It could be argued that most building materials are recycled: wood, brick, and stone, after all, are just reuses of other materials. But today, driven by economic and environmental forces as well as aesthetic considerations, builders are experimenting with a wide variety of recycled and reclaimed materials – wood used in previous buildings, discarded shipping containers, cans, bottles, tires, and phone books. Many modern buildings make use of just about anything that might provide shelter, insulation, or decoration.
If you live or are visiting Chicago, don’t miss Apartment Therapy’s article on salvage.
Architectural salvage shops are increasingly popular destinations for designers, collectors, and remodelers, and for the home decorator looking for unique furnishings, there’s no better place to start a search.
In part, salvage stores hold such wide appeal because the items there carry the forgotten tales of the past, and invite collectors to imagine creative reuse ideas. Additionally, reclaimed objects and materials are greener and often more durable, which appeals to buyers’ practical sides.
CHICAGO CBS – As a Cook County judge granted the former Prentice Women’s Hospital building a three-week stay of execution, the Chicago Architecture Foundation opened an exhibit that features more than 80 designs that would preserve the structure.
Northwestern University spokesman Alan Cubbage has said that the university can see no way in which the existing Prentice building could be incorporated into the medical research facility it intends to build on the site, at 333 E. Superior St.The Chicago Architecture Foundation, Chicago Architectural Club and the Chicago Chapter of the American Institute of Architects disagree.
A design competition that would re-use the 1975 Bertrand Goldberg-designed building drew entries from 71 individuals or teams. Ten architectural firms and renowned architect Jeanne Gang also were invited to submit designs.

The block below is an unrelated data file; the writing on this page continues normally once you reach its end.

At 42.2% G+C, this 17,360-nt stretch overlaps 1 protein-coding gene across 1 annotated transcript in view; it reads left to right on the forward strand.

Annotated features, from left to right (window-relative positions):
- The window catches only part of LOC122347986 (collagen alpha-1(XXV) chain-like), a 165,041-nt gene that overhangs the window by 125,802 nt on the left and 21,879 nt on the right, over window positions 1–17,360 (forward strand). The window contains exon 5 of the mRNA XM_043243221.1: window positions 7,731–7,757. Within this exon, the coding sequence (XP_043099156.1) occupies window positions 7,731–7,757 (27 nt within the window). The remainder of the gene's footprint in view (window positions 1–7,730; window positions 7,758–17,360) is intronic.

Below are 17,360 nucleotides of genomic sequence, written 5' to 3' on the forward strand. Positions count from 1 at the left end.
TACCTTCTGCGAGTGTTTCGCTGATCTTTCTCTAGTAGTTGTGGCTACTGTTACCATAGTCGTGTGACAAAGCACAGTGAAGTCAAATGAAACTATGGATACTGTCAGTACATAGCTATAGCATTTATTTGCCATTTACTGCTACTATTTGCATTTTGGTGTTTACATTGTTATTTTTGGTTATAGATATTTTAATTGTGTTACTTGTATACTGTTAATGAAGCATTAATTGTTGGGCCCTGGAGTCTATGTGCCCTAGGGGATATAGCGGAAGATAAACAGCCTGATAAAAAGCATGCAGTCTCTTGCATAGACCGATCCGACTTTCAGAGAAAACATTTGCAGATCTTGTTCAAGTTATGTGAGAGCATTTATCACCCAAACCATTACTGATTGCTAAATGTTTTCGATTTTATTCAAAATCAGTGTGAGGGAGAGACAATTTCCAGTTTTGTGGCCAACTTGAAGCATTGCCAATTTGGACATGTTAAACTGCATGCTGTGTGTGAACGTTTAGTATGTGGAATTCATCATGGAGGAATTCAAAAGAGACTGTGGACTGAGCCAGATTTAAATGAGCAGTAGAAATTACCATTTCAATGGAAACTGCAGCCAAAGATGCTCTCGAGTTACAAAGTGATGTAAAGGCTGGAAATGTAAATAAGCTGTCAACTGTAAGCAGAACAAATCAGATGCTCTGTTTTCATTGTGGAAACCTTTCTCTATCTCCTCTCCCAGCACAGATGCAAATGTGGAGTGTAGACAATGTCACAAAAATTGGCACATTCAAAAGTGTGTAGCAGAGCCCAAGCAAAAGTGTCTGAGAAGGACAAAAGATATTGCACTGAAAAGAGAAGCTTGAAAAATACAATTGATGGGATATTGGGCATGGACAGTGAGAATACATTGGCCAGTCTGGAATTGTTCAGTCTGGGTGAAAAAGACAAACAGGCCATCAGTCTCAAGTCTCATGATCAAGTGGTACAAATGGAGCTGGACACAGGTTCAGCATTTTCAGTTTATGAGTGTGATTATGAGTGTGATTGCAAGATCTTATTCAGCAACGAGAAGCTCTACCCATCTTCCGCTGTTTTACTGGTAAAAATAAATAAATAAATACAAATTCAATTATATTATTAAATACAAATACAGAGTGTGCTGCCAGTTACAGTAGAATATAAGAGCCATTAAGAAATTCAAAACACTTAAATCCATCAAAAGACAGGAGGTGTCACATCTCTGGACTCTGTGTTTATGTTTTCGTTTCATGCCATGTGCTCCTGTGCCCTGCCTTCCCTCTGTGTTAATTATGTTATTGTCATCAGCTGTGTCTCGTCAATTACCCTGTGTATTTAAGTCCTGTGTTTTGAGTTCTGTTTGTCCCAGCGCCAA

Chicago-Area Historic Mansion Open for Salvaging Saturday, Sept. 8.
In March, an historic, 9,000-square-foot mansion near Chicago sold for $4.58 million, down from its original asking price of $7.5 million. Saturday, it’ll be stripped of its architectural elements in preparation for demolition.
ChicagoMag.com is reporting this morning that the 18-room, 1896 mansion in Glencoe, Ill., will be open to the public this Saturday for an architectural salvage auction conducted by Murco Recyling, Inc. Jodi Murphy of Murco says that everything in the mansion that isn’t structural is available for auction, including the landscaping. Murco’s website lists these items as just a small selection of what’s available: miles of aluminum fencing; antique wrought iron window boxes & balconies, copper gutters, slate roof, paver driveway.
The home, which began as a smaller farmhouse, was once owned by a Chicago Tribune executive. It features a mix of antique architectural elements – such as hand-carved woodwork – as well as newer features, including a kitchen with an estimated $60,000 worth of appliances.
A remarkable food production plant is being assembled in a former meat processing facility in Chicago. It’s remarkable because the waste from one type of food becomes the raw material for another. So “The Plant” will be producing Kombucha tea, fresh vegetables, tilapia, and beer…with virtually no waste!